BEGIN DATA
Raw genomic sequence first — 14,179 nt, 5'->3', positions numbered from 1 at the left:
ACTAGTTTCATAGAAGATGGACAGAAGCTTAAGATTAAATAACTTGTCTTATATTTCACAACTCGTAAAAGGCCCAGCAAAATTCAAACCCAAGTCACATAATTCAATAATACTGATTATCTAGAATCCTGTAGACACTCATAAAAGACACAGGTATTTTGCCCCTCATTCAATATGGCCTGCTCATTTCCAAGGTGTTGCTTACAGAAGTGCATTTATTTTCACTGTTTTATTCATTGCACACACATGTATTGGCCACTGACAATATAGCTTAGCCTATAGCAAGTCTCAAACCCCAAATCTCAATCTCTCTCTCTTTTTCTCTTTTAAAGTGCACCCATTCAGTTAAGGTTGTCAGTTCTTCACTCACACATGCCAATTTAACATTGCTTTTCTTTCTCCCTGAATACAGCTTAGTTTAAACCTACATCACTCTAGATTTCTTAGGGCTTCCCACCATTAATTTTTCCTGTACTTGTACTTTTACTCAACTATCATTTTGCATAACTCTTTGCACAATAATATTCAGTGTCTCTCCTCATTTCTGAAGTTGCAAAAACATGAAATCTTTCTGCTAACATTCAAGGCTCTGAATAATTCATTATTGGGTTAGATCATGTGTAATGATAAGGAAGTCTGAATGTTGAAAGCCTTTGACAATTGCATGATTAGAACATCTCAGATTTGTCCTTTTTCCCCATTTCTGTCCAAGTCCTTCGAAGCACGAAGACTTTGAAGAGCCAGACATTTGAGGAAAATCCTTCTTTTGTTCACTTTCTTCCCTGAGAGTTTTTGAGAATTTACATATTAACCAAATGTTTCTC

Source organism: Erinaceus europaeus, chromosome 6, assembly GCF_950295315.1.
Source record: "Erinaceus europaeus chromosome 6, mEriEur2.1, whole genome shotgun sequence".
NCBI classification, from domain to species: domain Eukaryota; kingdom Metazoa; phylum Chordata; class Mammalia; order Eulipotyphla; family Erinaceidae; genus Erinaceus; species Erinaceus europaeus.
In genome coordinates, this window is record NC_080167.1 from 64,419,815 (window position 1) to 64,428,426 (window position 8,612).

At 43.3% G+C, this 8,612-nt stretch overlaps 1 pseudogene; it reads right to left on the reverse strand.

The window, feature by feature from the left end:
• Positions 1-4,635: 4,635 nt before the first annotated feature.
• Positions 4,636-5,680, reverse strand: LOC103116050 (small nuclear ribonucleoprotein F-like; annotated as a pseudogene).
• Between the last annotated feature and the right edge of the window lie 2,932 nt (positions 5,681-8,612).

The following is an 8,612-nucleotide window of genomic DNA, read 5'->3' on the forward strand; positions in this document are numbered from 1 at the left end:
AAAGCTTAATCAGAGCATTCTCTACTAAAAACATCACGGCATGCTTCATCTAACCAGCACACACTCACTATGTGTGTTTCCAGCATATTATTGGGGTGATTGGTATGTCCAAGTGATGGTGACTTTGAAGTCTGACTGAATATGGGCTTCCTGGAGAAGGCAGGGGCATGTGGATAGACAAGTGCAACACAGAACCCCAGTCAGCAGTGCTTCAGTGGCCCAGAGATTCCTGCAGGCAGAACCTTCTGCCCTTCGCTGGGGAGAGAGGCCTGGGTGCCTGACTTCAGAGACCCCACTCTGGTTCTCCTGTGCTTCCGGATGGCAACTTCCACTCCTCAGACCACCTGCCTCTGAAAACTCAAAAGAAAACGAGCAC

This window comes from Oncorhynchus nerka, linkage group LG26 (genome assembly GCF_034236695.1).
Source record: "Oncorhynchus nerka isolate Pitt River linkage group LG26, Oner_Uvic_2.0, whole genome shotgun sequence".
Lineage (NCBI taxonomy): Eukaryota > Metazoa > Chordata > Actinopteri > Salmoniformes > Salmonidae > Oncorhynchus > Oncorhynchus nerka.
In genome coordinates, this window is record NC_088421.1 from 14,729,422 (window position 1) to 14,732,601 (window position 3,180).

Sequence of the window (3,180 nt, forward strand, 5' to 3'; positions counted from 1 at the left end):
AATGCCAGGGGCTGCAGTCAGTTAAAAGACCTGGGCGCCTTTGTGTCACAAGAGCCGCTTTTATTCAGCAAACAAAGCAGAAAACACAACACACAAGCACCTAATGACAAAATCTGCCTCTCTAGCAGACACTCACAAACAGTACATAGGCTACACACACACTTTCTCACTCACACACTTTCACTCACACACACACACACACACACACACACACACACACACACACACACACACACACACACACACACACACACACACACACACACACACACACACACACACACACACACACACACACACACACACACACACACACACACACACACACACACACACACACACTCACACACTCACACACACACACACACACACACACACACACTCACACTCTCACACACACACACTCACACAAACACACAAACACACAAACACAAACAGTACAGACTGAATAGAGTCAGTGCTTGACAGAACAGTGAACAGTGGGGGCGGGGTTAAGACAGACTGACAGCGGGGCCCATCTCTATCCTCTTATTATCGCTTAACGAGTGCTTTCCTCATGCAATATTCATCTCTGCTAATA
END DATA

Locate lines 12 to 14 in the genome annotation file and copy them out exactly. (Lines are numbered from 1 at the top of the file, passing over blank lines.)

The following is an 8,612-nucleotide window of genomic DNA, read 5'->3' on the forward strand; positions in this document are numbered from 1 at the left end:
AAAGCTTAATCAGAGCATTCTCTACTAAAAACATCACGGCATGCTTCATCTAACCAGCACACACTCACTATGTGTGTTTCCAGCATATTATTGGGGTGATTGGTATGTCCAAGTGATGGTGACTTTGAAGTCTGACTGAATATGGGCTTCCTGGAGAAGGCAGGGGCATGTGGATAGACAAGTGCAACACAGAACCCCAGTCAGCAGTGCTTCAGTGGCCCAGAGATTCCTGCAGGCAGAACCTTCTGCCCTTCGCTGGGGAGAGAGGCCTGGGTGCCTGACTTCAGAGACCCCACTCTGGTTCTCCTGTGCTTCCGGATGGCAACTTCCACTCCTCAGACCACCTGCCTCTGAAAACTCAAAAGAAAACGAGCAC

This window comes from Oncorhynchus nerka, linkage group LG26 (genome assembly GCF_034236695.1).